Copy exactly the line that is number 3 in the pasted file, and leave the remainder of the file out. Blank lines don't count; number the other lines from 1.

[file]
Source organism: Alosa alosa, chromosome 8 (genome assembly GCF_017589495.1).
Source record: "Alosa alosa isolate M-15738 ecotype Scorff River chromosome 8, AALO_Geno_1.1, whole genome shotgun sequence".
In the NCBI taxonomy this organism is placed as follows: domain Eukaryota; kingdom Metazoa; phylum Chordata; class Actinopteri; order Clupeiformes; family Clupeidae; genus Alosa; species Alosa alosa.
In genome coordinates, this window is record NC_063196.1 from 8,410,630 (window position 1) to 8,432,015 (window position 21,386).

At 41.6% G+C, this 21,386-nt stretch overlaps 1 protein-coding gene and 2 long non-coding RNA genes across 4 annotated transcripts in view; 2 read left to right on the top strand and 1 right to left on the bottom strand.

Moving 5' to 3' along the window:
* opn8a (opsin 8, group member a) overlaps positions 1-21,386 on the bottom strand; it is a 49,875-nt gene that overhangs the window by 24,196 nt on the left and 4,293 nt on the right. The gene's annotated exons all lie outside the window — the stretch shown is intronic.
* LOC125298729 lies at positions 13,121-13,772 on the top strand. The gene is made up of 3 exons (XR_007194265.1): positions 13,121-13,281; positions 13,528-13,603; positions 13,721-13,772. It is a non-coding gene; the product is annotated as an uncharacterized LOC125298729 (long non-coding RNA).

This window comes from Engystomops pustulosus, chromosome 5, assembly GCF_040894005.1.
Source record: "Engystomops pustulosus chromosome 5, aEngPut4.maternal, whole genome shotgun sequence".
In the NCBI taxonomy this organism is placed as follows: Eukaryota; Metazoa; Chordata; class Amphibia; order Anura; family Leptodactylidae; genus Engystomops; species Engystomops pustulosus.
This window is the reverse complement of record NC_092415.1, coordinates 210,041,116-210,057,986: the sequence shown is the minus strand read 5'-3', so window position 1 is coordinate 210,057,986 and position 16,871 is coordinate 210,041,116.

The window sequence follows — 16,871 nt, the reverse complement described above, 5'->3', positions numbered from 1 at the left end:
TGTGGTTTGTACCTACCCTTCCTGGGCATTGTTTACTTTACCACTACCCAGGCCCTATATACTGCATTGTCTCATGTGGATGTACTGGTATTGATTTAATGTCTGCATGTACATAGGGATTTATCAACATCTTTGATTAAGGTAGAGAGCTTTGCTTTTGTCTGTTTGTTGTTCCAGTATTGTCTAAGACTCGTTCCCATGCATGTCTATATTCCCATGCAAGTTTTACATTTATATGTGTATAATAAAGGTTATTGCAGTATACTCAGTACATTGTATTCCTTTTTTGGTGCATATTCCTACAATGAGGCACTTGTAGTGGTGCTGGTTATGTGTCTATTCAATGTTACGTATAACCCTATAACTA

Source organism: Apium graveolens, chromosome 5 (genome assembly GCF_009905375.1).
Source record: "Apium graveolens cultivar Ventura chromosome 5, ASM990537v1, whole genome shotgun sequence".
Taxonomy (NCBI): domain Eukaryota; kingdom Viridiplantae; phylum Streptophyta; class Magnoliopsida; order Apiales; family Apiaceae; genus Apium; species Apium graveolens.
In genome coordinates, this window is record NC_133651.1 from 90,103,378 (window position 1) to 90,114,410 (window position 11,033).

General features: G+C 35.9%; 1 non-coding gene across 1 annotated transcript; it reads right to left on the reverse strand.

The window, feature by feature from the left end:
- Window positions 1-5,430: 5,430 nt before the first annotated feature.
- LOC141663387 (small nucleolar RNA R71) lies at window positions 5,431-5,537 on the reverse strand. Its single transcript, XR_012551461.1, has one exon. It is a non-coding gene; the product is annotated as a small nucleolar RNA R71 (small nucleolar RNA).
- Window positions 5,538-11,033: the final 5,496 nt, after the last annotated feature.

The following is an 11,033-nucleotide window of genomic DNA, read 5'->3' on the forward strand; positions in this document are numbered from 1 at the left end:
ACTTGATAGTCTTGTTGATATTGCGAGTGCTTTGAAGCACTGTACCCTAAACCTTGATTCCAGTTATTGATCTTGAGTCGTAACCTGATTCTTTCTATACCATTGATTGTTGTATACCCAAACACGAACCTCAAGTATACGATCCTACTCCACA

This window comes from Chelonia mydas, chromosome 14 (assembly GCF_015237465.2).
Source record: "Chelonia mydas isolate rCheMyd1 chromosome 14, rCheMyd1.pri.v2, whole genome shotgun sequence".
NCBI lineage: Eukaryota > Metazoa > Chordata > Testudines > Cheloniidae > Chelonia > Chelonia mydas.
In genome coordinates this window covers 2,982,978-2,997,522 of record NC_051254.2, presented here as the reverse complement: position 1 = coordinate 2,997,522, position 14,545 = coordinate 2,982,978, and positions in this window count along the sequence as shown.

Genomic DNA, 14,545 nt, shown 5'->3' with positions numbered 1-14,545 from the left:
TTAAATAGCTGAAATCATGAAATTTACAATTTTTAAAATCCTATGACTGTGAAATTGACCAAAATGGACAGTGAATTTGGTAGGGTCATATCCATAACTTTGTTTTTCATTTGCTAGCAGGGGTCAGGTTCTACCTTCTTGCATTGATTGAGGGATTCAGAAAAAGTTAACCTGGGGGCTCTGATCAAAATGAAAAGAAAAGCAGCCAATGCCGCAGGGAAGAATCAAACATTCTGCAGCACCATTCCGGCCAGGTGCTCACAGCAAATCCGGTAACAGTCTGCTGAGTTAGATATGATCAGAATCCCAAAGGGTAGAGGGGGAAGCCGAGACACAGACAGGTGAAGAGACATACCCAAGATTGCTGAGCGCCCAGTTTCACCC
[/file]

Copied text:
In the NCBI taxonomy this organism is placed as follows: domain Eukaryota; kingdom Metazoa; phylum Chordata; class Actinopteri; order Clupeiformes; family Clupeidae; genus Alosa; species Alosa alosa.